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The Moon's north pole. Photo: NASA/JPL

NASA last week announced that the company Astrobotic will deliver the agency's VIPER rover to the lunar surface, bringing the space agency another step closer to understanding exactly how much water is on the Moon.

Why it matters: Companies and space agencies hope to one day mine the Moon for water that can be turned into rocket fuel that could be used to get spacecraft to other, distant targets like Mars. But how much water is actually there is unknown.

  • VIPER will be the first step toward understanding the Moon's polar water and if it can be harvested.

Details: The VIPER rover is expected to launch to the south pole of the Moon in 2023 for a 100-day mission.

  • The agency will also test out the rover's instruments with landers bound for the Moon in 2021 and 2022.
  • The data the rover collects will help NASA put together a map of water on the Moon and help the agency learn more about what exactly can be done with it in the future.
  • "We’re doing something that’s never been done before — testing the instruments on the Moon as the rover is being developed," NASA’s Thomas Zurbuchen said in a statement. "VIPER and the many payloads we will send to the lunar surface in the next few years are going to help us realize the Moon’s vast scientific potential.”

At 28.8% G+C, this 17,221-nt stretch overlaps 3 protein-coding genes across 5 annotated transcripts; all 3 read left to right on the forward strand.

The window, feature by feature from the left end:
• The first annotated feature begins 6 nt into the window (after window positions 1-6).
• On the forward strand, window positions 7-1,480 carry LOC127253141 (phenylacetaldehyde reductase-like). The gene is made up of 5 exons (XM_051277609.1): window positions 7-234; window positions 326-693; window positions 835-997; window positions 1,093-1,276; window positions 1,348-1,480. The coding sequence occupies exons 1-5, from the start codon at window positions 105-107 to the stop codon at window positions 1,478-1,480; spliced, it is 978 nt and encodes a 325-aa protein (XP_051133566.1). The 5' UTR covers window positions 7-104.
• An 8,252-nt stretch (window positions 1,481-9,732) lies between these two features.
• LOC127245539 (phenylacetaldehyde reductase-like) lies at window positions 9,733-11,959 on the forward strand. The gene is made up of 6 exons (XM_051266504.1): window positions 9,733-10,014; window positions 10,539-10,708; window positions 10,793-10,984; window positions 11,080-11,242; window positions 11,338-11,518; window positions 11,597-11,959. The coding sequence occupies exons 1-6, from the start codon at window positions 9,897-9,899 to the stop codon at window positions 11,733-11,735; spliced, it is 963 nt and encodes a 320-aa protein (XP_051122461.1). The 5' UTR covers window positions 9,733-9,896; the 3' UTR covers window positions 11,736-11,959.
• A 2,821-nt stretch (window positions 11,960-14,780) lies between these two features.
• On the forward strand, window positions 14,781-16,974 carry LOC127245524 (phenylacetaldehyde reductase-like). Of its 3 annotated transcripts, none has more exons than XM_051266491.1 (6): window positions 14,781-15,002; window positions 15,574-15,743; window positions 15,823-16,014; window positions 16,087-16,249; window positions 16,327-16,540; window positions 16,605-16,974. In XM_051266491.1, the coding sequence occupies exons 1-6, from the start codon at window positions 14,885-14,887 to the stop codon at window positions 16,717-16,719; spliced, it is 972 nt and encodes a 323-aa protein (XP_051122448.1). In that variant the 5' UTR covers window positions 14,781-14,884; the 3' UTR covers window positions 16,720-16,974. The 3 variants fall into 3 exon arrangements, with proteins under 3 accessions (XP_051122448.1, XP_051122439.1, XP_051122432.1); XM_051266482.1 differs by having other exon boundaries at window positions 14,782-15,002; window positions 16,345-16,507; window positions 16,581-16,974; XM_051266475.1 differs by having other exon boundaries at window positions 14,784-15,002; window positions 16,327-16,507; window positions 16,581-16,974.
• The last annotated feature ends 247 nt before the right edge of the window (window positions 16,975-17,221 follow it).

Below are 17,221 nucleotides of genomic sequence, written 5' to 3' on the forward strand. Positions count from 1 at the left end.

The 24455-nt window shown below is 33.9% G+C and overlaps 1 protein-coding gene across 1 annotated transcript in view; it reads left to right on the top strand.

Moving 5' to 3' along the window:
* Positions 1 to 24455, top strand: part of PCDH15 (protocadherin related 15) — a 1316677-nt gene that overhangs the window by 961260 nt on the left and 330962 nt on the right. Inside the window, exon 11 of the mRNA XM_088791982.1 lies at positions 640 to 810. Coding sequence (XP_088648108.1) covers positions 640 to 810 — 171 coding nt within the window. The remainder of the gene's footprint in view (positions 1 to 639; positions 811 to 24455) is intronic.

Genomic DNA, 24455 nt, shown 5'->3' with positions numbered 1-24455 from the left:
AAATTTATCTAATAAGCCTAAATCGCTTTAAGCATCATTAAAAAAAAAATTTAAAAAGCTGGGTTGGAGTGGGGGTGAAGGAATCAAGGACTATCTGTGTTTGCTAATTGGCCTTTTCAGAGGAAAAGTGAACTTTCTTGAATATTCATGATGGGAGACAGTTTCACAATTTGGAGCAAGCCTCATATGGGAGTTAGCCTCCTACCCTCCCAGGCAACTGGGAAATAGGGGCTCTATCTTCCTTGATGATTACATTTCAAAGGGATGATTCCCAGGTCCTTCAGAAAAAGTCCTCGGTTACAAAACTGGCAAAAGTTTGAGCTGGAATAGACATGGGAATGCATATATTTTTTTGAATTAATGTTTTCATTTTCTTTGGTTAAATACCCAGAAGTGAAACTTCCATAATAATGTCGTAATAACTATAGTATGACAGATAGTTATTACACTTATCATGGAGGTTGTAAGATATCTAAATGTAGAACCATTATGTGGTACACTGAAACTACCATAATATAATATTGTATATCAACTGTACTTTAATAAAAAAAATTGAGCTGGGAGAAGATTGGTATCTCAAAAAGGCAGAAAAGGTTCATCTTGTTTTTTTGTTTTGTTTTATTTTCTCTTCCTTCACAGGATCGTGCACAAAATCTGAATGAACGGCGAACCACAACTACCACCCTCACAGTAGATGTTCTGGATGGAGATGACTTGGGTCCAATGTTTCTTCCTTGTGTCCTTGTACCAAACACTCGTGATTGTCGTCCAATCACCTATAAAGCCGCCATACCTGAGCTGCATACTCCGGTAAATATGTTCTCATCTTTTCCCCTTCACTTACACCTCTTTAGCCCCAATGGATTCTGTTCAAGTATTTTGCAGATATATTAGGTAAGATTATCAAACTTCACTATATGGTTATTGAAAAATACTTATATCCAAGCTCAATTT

• Astrobotic's contract is worth $199.5 million.

What's next: The rover is expected to be a precursor mission to NASA's Artemis program, designed to bring astronauts to the surface of the Moon in 2024.

Go deeper: One step closer to mining the moon

Go deeper

Miriam Kramer, author of Space
Sep 23, 2020 - Science

Blue Origin to launch rocket Thursday

New Shepard taking flight. Photo: Blue Origin

Blue Origin is planning to launch its 13th uncrewed flight of its suborbital New Shepard system on Thursday, the Jeff Bezos-founded company announced.

Why it matters: The flight will mark the first New Shepard test of 2020. This system last flew in December 2019.

Miriam Kramer, author of Space
Sep 23, 2020 - Science

Planetary science in the private space age

Illustration: Aïda Amer/Axios

The private spaceflight industry isn't just interested in being the manufacturing and infrastructure workhorse in space — some want in on exploration.

Why it matters: Studying planets from close range has long been the realm of governments able to fund and fly missions to distant locations like the Moon, Mars and Venus. Now, private companies are shooting for those destinations and they're prioritizing science at the same time.

2 hours ago - Politics & Policy

Inhofe loudly sets Trump straight on defense bill

Sen. Jim Inhofe speaks with reporters in the Capitol last month. Photo: Samuel Corum/Getty Images

Senator Jim Inhofe told President Trump today he'll likely fail to get two big wishes in pending defense spending legislation, bellowing into his cellphone: "This is the only chance to get our bill passed," a source who overheard part of their conversation tells Axios.

Why it matters: Republicans are ready to test whether Trump's threats of vetoing the bill, which has passed every year for more than half a century, are empty.

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